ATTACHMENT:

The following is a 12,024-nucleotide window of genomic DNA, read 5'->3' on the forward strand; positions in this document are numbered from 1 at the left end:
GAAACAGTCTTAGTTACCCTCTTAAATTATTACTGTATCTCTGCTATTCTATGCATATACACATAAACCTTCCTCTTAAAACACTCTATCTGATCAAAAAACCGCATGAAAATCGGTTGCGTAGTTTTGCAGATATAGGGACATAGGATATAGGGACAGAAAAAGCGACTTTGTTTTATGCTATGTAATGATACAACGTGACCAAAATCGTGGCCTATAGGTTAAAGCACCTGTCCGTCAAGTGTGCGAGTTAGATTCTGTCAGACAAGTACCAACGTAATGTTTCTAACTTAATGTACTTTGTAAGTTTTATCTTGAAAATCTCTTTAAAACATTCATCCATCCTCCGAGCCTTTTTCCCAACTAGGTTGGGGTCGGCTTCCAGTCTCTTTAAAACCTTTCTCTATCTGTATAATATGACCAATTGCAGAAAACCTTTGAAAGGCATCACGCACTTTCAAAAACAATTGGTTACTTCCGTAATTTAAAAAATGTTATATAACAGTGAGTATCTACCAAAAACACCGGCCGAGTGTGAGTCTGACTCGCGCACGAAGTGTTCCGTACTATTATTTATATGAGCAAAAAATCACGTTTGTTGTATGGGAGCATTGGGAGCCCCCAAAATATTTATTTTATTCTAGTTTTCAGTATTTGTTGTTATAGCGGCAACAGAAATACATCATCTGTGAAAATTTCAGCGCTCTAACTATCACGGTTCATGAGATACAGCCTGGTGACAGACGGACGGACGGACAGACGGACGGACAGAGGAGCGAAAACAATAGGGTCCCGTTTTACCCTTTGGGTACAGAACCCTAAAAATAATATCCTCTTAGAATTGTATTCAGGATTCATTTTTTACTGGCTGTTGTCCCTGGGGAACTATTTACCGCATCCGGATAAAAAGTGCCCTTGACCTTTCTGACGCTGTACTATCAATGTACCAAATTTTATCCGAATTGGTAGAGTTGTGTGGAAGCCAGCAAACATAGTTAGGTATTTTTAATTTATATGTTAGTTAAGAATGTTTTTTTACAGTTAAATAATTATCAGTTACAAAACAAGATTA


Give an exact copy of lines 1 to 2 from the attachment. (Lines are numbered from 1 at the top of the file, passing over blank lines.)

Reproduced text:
The following is a 12,024-nucleotide window of genomic DNA, read 5'->3' on the forward strand; positions in this document are numbered from 1 at the left end:
GAAACAGTCTTAGTTACCCTCTTAAATTATTACTGTATCTCTGCTATTCTATGCATATACACATAAACCTTCCTCTTAAAACACTCTATCTGATCAAAAAACCGCATGAAAATCGGTTGCGTAGTTTTGCAGATATAGGGACATAGGATATAGGGACAGAAAAAGCGACTTTGTTTTATGCTATGTAATGATACAACGTGACCAAAATCGTGGCCTATAGGTTAAAGCACCTGTCCGTCAAGTGTGCGAGTTAGATTCTGTCAGACAAGTACCAACGTAATGTTTCTAACTTAATGTACTTTGTAAGTTTTATCTTGAAAATCTCTTTAAAACATTCATCCATCCTCCGAGCCTTTTTCCCAACTAGGTTGGGGTCGGCTTCCAGTCTCTTTAAAACCTTTCTCTATCTGTATAATATGACCAATTGCAGAAAACCTTTGAAAGGCATCACGCACTTTCAAAAACAATTGGTTACTTCCGTAATTTAAAAAATGTTATATAACAGTGAGTATCTACCAAAAACACCGGCCGAGTGTGAGTCTGACTCGCGCACGAAGTGTTCCGTACTATTATTTATATGAGCAAAAAATCACGTTTGTTGTATGGGAGCATTGGGAGCCCCCAAAATATTTATTTTATTCTAGTTTTCAGTATTTGTTGTTATAGCGGCAACAGAAATACATCATCTGTGAAAATTTCAGCGCTCTAACTATCACGGTTCATGAGATACAGCCTGGTGACAGACGGACGGACGGACAGACGGACGGACAGAGGAGCGAAAACAATAGGGTCCCGTTTTACCCTTTGGGTACAGAACCCTAAAAATAATATCCTCTTAGAATTGTATTCAGGATTCATTTTTTACTGGCTGTTGTCCCTGGGGAACTATTTACCGCATCCGGATAAAAAGTGCCCTTGACCTTTCTGACGCTGTACTATCAATGTACCAAATTTTATCCGAATTGGTAGAGTTGTGTGGAAGCCAGCAAACATAGTTAGGTATTTTTAATTTATATGTTAGTTAAGAATGTTTTTTTACAGTTAAATAATTATCAGTTACAAAACAAGATTA